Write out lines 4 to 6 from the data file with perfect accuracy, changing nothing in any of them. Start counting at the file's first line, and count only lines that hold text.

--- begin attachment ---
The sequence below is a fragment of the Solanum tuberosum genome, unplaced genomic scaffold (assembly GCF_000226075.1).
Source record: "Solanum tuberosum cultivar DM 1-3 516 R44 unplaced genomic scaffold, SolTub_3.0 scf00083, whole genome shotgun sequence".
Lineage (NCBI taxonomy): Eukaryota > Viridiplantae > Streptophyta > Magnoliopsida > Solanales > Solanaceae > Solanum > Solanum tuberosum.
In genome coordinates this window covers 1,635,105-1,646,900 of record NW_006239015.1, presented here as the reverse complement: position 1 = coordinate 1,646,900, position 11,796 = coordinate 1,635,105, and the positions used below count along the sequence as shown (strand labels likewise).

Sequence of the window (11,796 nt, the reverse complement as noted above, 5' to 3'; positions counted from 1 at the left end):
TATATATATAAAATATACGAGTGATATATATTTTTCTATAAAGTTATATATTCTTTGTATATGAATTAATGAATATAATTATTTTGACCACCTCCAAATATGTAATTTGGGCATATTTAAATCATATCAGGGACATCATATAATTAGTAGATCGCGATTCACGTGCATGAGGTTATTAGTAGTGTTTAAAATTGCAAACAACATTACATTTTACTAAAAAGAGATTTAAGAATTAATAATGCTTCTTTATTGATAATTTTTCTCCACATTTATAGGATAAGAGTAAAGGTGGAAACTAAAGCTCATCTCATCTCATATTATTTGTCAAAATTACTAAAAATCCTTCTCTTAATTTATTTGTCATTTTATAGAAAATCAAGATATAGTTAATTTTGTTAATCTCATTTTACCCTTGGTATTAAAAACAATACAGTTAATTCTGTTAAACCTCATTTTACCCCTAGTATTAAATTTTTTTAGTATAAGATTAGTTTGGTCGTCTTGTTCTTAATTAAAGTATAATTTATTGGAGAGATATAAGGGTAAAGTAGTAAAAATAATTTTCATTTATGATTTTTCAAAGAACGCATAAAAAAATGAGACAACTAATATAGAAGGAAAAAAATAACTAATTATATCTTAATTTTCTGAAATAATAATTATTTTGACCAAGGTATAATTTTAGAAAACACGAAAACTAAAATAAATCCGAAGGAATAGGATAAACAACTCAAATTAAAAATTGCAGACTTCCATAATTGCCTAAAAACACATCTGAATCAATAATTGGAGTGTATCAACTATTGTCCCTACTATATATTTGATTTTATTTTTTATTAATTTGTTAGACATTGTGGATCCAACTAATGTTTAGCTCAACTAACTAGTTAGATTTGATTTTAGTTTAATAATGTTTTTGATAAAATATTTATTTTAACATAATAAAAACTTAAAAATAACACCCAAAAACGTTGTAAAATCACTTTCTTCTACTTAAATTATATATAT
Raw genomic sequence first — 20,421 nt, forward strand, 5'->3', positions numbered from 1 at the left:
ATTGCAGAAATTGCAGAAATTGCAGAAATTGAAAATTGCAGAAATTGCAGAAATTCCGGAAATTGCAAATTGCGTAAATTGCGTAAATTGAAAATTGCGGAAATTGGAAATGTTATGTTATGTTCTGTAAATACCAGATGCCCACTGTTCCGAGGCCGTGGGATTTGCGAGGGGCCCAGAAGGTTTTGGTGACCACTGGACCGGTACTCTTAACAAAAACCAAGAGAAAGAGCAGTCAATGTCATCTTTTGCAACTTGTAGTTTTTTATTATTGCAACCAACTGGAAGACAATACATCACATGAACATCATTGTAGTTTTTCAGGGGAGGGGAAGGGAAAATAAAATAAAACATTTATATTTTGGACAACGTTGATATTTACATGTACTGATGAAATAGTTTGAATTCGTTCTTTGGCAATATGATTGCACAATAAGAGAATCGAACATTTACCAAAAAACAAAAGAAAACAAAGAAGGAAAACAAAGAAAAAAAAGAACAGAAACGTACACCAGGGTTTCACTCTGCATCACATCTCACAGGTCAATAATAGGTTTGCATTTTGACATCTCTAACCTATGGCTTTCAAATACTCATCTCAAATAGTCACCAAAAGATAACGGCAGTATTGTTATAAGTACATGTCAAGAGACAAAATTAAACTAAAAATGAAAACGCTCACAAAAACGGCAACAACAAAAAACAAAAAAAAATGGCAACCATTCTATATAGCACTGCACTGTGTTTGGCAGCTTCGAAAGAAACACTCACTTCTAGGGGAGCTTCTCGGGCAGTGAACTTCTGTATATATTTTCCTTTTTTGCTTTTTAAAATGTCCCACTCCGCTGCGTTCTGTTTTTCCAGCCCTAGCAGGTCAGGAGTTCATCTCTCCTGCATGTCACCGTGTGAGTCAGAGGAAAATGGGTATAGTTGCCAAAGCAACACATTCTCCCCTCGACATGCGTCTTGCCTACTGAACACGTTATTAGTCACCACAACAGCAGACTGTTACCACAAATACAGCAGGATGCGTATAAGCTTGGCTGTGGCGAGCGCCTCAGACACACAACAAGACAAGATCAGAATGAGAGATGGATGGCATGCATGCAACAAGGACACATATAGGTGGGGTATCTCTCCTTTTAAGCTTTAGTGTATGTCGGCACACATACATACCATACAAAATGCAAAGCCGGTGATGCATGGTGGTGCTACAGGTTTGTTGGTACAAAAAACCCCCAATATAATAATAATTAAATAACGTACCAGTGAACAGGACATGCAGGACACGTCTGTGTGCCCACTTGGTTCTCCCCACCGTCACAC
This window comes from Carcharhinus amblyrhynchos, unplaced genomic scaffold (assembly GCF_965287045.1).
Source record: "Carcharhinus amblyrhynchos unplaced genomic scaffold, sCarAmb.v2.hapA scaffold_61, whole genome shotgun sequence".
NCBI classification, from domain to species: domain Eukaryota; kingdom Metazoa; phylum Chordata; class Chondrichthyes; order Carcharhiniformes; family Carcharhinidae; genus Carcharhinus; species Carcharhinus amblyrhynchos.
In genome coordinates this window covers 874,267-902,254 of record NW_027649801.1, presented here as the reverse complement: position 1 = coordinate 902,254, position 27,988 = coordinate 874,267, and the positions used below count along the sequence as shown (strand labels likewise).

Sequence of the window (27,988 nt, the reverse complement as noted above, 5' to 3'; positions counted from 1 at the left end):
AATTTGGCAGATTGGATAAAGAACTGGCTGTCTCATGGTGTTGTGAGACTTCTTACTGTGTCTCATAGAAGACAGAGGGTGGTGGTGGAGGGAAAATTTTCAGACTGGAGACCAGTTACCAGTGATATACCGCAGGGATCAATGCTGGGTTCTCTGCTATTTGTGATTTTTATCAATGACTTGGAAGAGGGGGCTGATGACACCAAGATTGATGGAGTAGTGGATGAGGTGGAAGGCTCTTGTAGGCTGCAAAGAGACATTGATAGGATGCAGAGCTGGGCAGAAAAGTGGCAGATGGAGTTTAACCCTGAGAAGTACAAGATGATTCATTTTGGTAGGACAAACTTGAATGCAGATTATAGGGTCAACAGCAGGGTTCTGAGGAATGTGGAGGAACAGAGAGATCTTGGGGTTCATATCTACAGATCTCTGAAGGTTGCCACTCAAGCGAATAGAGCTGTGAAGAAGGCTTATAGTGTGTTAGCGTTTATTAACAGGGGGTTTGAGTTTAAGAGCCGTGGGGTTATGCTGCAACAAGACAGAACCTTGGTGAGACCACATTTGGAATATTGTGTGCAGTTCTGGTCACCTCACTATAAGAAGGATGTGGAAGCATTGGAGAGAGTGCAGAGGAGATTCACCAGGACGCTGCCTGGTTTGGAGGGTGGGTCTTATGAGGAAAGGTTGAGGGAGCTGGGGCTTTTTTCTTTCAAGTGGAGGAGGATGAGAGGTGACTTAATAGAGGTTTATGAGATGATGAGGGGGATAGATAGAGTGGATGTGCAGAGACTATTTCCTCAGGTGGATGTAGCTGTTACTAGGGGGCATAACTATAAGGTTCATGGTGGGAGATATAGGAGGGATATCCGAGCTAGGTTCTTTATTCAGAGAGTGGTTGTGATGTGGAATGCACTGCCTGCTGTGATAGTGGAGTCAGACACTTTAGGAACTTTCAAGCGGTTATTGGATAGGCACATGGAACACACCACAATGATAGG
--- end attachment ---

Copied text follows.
In genome coordinates this window covers 1,635,105-1,646,900 of record NW_006239015.1, presented here as the reverse complement: position 1 = coordinate 1,646,900, position 11,796 = coordinate 1,635,105, and the positions used below count along the sequence as shown (strand labels likewise).

Sequence of the window (11,796 nt, the reverse complement as noted above, 5' to 3'; positions counted from 1 at the left end):
TATATATATAAAATATACGAGTGATATATATTTTTCTATAAAGTTATATATTCTTTGTATATGAATTAATGAATATAATTATTTTGACCACCTCCAAATATGTAATTTGGGCATATTTAAATCATATCAGGGACATCATATAATTAGTAGATCGCGATTCACGTGCATGAGGTTATTAGTAGTGTTTAAAATTGCAAACAACATTACATTTTACTAAAAAGAGATTTAAGAATTAATAATGCTTCTTTATTGATAATTTTTCTCCACATTTATAGGATAAGAGTAAAGGTGGAAACTAAAGCTCATCTCATCTCATATTATTTGTCAAAATTACTAAAAATCCTTCTCTTAATTTATTTGTCATTTTATAGAAAATCAAGATATAGTTAATTTTGTTAATCTCATTTTACCCTTGGTATTAAAAACAATACAGTTAATTCTGTTAAACCTCATTTTACCCCTAGTATTAAATTTTTTTAGTATAAGATTAGTTTGGTCGTCTTGTTCTTAATTAAAGTATAATTTATTGGAGAGATATAAGGGTAAAGTAGTAAAAATAATTTTCATTTATGATTTTTCAAAGAACGCATAAAAAAATGAGACAACTAATATAGAAGGAAAAAAATAACTAATTATATCTTAATTTTCTGAAATAATAATTATTTTGACCAAGGTATAATTTTAGAAAACACGAAAACTAAAATAAATCCGAAGGAATAGGATAAACAACTCAAATTAAAAATTGCAGACTTCCATAATTGCCTAAAAACACATCTGAATCAATAATTGGAGTGTATCAACTATTGTCCCTACTATATATTTGATTTTATTTTTTATTAATTTGTTAGACATTGTGGATCCAACTAATGTTTAGCTCAACTAACTAGTTAGATTTGATTTTAGTTTAATAATGTTTTTGATAAAATATTTATTTTAACATAATAAAAACTTAAAAATAACACCCAAAAACGTTGTAAAATCACTTTCTTCTACTTAAATTATATATAT